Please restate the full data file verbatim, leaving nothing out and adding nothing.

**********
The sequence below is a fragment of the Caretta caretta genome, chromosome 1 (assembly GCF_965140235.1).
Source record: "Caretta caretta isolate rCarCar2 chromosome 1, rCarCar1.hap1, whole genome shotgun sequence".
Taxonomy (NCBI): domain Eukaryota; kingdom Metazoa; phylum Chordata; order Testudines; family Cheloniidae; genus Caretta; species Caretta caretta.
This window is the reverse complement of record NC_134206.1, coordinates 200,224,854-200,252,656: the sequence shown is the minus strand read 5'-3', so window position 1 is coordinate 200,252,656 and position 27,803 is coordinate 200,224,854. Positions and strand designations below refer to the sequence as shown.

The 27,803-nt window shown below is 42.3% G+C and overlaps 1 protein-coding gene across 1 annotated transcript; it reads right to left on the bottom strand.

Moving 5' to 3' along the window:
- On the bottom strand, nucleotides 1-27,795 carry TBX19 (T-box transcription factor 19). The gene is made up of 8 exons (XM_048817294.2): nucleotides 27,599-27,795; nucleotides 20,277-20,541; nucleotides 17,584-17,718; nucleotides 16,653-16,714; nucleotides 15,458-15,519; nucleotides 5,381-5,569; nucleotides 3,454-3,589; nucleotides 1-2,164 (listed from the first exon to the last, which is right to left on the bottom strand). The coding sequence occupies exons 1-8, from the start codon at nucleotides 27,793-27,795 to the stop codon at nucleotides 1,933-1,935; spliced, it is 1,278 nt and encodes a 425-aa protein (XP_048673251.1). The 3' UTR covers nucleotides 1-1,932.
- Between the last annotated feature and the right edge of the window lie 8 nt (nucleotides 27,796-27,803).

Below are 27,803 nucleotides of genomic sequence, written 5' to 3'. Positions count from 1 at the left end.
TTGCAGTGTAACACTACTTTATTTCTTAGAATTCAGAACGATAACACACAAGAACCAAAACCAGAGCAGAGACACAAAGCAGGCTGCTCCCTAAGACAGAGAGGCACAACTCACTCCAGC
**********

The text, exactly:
The sequence below is a fragment of the Caretta caretta genome, chromosome 1 (assembly GCF_965140235.1).
Source record: "Caretta caretta isolate rCarCar2 chromosome 1, rCarCar1.hap1, whole genome shotgun sequence".
Taxonomy (NCBI): domain Eukaryota; kingdom Metazoa; phylum Chordata; order Testudines; family Cheloniidae; genus Caretta; species Caretta caretta.
This window is the reverse complement of record NC_134206.1, coordinates 200,224,854-200,252,656: the sequence shown is the minus strand read 5'-3', so window position 1 is coordinate 200,252,656 and position 27,803 is coordinate 200,224,854. Positions and strand designations below refer to the sequence as shown.

The 27,803-nt window shown below is 42.3% G+C and overlaps 1 protein-coding gene across 1 annotated transcript; it reads right to left on the bottom strand.

Moving 5' to 3' along the window:
- On the bottom strand, nucleotides 1-27,795 carry TBX19 (T-box transcription factor 19). The gene is made up of 8 exons (XM_048817294.2): nucleotides 27,599-27,795; nucleotides 20,277-20,541; nucleotides 17,584-17,718; nucleotides 16,653-16,714; nucleotides 15,458-15,519; nucleotides 5,381-5,569; nucleotides 3,454-3,589; nucleotides 1-2,164 (listed from the first exon to the last, which is right to left on the bottom strand). The coding sequence occupies exons 1-8, from the start codon at nucleotides 27,793-27,795 to the stop codon at nucleotides 1,933-1,935; spliced, it is 1,278 nt and encodes a 425-aa protein (XP_048673251.1). The 3' UTR covers nucleotides 1-1,932.
- Between the last annotated feature and the right edge of the window lie 8 nt (nucleotides 27,796-27,803).

Below are 27,803 nucleotides of genomic sequence, written 5' to 3'. Positions count from 1 at the left end.
TTGCAGTGTAACACTACTTTATTTCTTAGAATTCAGAACGATAACACACAAGAACCAAAACCAGAGCAGAGACACAAAGCAGGCTGCTCCCTAAGACAGAGAGGCACAACTCACTCCAGC